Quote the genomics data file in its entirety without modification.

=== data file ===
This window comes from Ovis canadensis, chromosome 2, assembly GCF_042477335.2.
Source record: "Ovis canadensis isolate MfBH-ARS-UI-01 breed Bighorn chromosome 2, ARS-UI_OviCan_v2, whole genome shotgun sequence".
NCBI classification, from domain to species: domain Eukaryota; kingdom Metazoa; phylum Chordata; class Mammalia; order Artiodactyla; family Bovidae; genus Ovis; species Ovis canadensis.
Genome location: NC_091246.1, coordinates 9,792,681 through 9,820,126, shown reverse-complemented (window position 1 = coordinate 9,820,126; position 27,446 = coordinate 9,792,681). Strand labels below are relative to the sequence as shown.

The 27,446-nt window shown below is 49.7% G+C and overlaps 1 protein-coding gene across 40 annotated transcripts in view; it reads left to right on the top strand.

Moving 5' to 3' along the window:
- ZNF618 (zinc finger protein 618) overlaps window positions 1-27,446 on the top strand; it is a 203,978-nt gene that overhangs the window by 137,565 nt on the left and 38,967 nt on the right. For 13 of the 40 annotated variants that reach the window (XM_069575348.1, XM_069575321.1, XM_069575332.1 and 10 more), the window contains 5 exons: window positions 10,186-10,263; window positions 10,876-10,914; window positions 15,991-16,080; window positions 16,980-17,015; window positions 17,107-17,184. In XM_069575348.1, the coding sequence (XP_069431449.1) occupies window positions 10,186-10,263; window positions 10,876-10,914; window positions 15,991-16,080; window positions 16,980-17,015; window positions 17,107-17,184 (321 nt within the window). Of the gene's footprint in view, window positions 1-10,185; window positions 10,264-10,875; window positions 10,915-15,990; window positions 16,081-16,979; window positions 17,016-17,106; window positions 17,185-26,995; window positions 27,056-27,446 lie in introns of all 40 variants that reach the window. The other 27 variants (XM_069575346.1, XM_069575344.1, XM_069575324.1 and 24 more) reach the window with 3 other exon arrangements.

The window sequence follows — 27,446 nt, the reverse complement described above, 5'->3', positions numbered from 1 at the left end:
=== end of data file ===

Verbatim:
This window comes from Ovis canadensis, chromosome 2, assembly GCF_042477335.2.
Source record: "Ovis canadensis isolate MfBH-ARS-UI-01 breed Bighorn chromosome 2, ARS-UI_OviCan_v2, whole genome shotgun sequence".
NCBI classification, from domain to species: domain Eukaryota; kingdom Metazoa; phylum Chordata; class Mammalia; order Artiodactyla; family Bovidae; genus Ovis; species Ovis canadensis.
Genome location: NC_091246.1, coordinates 9,792,681 through 9,820,126, shown reverse-complemented (window position 1 = coordinate 9,820,126; position 27,446 = coordinate 9,792,681). Strand labels below are relative to the sequence as shown.

The 27,446-nt window shown below is 49.7% G+C and overlaps 1 protein-coding gene across 40 annotated transcripts in view; it reads left to right on the top strand.

Moving 5' to 3' along the window:
- ZNF618 (zinc finger protein 618) overlaps window positions 1-27,446 on the top strand; it is a 203,978-nt gene that overhangs the window by 137,565 nt on the left and 38,967 nt on the right. For 13 of the 40 annotated variants that reach the window (XM_069575348.1, XM_069575321.1, XM_069575332.1 and 10 more), the window contains 5 exons: window positions 10,186-10,263; window positions 10,876-10,914; window positions 15,991-16,080; window positions 16,980-17,015; window positions 17,107-17,184. In XM_069575348.1, the coding sequence (XP_069431449.1) occupies window positions 10,186-10,263; window positions 10,876-10,914; window positions 15,991-16,080; window positions 16,980-17,015; window positions 17,107-17,184 (321 nt within the window). Of the gene's footprint in view, window positions 1-10,185; window positions 10,264-10,875; window positions 10,915-15,990; window positions 16,081-16,979; window positions 17,016-17,106; window positions 17,185-26,995; window positions 27,056-27,446 lie in introns of all 40 variants that reach the window. The other 27 variants (XM_069575346.1, XM_069575344.1, XM_069575324.1 and 24 more) reach the window with 3 other exon arrangements.

The window sequence follows — 27,446 nt, the reverse complement described above, 5'->3', positions numbered from 1 at the left end: